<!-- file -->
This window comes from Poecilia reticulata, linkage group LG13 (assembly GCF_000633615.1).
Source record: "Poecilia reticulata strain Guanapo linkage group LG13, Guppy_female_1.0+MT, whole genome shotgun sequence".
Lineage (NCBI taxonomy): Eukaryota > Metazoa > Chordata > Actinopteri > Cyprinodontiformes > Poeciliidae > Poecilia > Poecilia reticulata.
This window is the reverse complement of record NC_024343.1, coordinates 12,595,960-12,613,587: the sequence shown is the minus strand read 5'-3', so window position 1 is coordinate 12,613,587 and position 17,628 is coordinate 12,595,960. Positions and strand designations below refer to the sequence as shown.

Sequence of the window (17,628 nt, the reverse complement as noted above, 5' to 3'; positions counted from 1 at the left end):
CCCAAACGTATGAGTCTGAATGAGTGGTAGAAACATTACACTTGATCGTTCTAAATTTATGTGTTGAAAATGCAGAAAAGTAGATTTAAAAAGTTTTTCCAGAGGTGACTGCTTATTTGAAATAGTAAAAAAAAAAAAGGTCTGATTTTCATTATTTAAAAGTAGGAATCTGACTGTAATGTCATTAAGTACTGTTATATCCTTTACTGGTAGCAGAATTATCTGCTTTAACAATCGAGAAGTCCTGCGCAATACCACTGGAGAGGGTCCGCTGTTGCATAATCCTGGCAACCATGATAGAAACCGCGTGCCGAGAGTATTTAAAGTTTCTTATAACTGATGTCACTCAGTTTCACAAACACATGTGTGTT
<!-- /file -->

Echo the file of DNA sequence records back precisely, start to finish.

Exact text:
This window comes from Poecilia reticulata, linkage group LG13 (assembly GCF_000633615.1).
Source record: "Poecilia reticulata strain Guanapo linkage group LG13, Guppy_female_1.0+MT, whole genome shotgun sequence".
Lineage (NCBI taxonomy): Eukaryota > Metazoa > Chordata > Actinopteri > Cyprinodontiformes > Poeciliidae > Poecilia > Poecilia reticulata.
This window is the reverse complement of record NC_024343.1, coordinates 12,595,960-12,613,587: the sequence shown is the minus strand read 5'-3', so window position 1 is coordinate 12,613,587 and position 17,628 is coordinate 12,595,960. Positions and strand designations below refer to the sequence as shown.

Sequence of the window (17,628 nt, the reverse complement as noted above, 5' to 3'; positions counted from 1 at the left end):
CCCAAACGTATGAGTCTGAATGAGTGGTAGAAACATTACACTTGATCGTTCTAAATTTATGTGTTGAAAATGCAGAAAAGTAGATTTAAAAAGTTTTTCCAGAGGTGACTGCTTATTTGAAATAGTAAAAAAAAAAAAGGTCTGATTTTCATTATTTAAAAGTAGGAATCTGACTGTAATGTCATTAAGTACTGTTATATCCTTTACTGGTAGCAGAATTATCTGCTTTAACAATCGAGAAGTCCTGCGCAATACCACTGGAGAGGGTCCGCTGTTGCATAATCCTGGCAACCATGATAGAAACCGCGTGCCGAGAGTATTTAAAGTTTCTTATAACTGATGTCACTCAGTTTCACAAACACATGTGTGTT